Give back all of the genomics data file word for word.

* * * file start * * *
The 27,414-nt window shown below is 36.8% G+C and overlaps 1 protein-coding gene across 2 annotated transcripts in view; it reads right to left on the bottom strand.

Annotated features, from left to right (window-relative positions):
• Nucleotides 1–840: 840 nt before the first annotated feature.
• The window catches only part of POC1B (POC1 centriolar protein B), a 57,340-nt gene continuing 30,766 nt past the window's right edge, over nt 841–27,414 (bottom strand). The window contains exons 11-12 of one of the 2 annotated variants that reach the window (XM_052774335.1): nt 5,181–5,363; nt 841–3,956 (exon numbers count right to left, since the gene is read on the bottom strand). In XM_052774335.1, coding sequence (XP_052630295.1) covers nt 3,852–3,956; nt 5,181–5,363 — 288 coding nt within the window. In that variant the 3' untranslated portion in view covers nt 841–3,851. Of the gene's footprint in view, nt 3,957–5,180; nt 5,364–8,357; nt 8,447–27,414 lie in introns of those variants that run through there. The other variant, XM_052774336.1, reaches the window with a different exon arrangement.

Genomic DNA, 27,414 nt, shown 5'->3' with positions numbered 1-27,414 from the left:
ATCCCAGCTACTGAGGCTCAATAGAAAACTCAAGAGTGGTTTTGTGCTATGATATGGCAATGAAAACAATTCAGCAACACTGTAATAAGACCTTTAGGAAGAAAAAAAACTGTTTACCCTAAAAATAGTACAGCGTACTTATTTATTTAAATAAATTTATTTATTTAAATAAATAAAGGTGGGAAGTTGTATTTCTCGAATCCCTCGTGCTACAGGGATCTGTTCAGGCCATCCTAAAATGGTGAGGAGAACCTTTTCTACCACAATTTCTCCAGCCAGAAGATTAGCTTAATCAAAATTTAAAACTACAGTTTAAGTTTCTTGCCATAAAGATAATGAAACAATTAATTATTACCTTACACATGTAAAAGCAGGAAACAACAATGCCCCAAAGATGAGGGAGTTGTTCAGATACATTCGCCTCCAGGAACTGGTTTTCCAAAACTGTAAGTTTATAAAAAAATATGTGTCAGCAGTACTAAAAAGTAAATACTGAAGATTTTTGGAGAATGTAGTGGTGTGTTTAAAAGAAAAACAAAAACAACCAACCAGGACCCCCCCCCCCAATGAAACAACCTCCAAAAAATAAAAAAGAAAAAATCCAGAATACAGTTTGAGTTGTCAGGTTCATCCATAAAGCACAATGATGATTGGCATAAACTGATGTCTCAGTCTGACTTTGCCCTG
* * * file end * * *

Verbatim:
The 27,414-nt window shown below is 36.8% G+C and overlaps 1 protein-coding gene across 2 annotated transcripts in view; it reads right to left on the bottom strand.

Annotated features, from left to right (window-relative positions):
• Nucleotides 1–840: 840 nt before the first annotated feature.
• The window catches only part of POC1B (POC1 centriolar protein B), a 57,340-nt gene continuing 30,766 nt past the window's right edge, over nt 841–27,414 (bottom strand). The window contains exons 11-12 of one of the 2 annotated variants that reach the window (XM_052774335.1): nt 5,181–5,363; nt 841–3,956 (exon numbers count right to left, since the gene is read on the bottom strand). In XM_052774335.1, coding sequence (XP_052630295.1) covers nt 3,852–3,956; nt 5,181–5,363 — 288 coding nt within the window. In that variant the 3' untranslated portion in view covers nt 841–3,851. Of the gene's footprint in view, nt 3,957–5,180; nt 5,364–8,357; nt 8,447–27,414 lie in introns of those variants that run through there. The other variant, XM_052774336.1, reaches the window with a different exon arrangement.

Genomic DNA, 27,414 nt, shown 5'->3' with positions numbered 1-27,414 from the left:
ATCCCAGCTACTGAGGCTCAATAGAAAACTCAAGAGTGGTTTTGTGCTATGATATGGCAATGAAAACAATTCAGCAACACTGTAATAAGACCTTTAGGAAGAAAAAAAACTGTTTACCCTAAAAATAGTACAGCGTACTTATTTATTTAAATAAATTTATTTATTTAAATAAATAAAGGTGGGAAGTTGTATTTCTCGAATCCCTCGTGCTACAGGGATCTGTTCAGGCCATCCTAAAATGGTGAGGAGAACCTTTTCTACCACAATTTCTCCAGCCAGAAGATTAGCTTAATCAAAATTTAAAACTACAGTTTAAGTTTCTTGCCATAAAGATAATGAAACAATTAATTATTACCTTACACATGTAAAAGCAGGAAACAACAATGCCCCAAAGATGAGGGAGTTGTTCAGATACATTCGCCTCCAGGAACTGGTTTTCCAAAACTGTAAGTTTATAAAAAAATATGTGTCAGCAGTACTAAAAAGTAAATACTGAAGATTTTTGGAGAATGTAGTGGTGTGTTTAAAAGAAAAACAAAAACAACCAACCAGGACCCCCCCCCCCAATGAAACAACCTCCAAAAAATAAAAAAGAAAAAATCCAGAATACAGTTTGAGTTGTCAGGTTCATCCATAAAGCACAATGATGATTGGCATAAACTGATGTCTCAGTCTGACTTTGCCCTG